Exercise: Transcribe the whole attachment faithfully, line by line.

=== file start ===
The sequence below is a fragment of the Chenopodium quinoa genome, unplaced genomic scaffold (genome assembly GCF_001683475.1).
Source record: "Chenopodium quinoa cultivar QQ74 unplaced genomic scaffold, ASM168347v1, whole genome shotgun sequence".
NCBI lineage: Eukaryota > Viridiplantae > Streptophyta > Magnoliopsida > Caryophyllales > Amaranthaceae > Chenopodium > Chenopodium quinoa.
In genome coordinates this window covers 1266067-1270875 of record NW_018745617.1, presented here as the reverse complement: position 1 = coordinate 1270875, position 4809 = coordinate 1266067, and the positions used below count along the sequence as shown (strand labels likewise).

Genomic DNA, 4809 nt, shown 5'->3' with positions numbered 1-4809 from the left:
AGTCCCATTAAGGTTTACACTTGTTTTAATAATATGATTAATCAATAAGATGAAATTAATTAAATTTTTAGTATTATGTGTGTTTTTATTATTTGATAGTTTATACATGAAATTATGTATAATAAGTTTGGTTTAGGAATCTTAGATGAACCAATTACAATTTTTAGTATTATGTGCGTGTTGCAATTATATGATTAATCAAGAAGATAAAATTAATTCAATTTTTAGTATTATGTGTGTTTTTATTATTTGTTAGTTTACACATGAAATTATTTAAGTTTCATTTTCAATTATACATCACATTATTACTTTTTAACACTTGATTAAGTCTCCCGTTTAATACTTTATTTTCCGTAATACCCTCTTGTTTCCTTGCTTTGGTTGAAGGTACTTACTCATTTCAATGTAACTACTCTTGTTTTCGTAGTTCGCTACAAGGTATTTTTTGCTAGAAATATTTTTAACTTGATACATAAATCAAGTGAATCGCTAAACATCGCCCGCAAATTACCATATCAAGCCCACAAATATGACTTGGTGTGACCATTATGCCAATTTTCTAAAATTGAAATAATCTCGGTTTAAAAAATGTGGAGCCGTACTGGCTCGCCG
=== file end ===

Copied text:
The sequence below is a fragment of the Chenopodium quinoa genome, unplaced genomic scaffold (genome assembly GCF_001683475.1).
Source record: "Chenopodium quinoa cultivar QQ74 unplaced genomic scaffold, ASM168347v1, whole genome shotgun sequence".
NCBI lineage: Eukaryota > Viridiplantae > Streptophyta > Magnoliopsida > Caryophyllales > Amaranthaceae > Chenopodium > Chenopodium quinoa.
In genome coordinates this window covers 1266067-1270875 of record NW_018745617.1, presented here as the reverse complement: position 1 = coordinate 1270875, position 4809 = coordinate 1266067, and the positions used below count along the sequence as shown (strand labels likewise).

Genomic DNA, 4809 nt, shown 5'->3' with positions numbered 1-4809 from the left:
AGTCCCATTAAGGTTTACACTTGTTTTAATAATATGATTAATCAATAAGATGAAATTAATTAAATTTTTAGTATTATGTGTGTTTTTATTATTTGATAGTTTATACATGAAATTATGTATAATAAGTTTGGTTTAGGAATCTTAGATGAACCAATTACAATTTTTAGTATTATGTGCGTGTTGCAATTATATGATTAATCAAGAAGATAAAATTAATTCAATTTTTAGTATTATGTGTGTTTTTATTATTTGTTAGTTTACACATGAAATTATTTAAGTTTCATTTTCAATTATACATCACATTATTACTTTTTAACACTTGATTAAGTCTCCCGTTTAATACTTTATTTTCCGTAATACCCTCTTGTTTCCTTGCTTTGGTTGAAGGTACTTACTCATTTCAATGTAACTACTCTTGTTTTCGTAGTTCGCTACAAGGTATTTTTTGCTAGAAATATTTTTAACTTGATACATAAATCAAGTGAATCGCTAAACATCGCCCGCAAATTACCATATCAAGCCCACAAATATGACTTGGTGTGACCATTATGCCAATTTTCTAAAATTGAAATAATCTCGGTTTAAAAAATGTGGAGCCGTACTGGCTCGCCG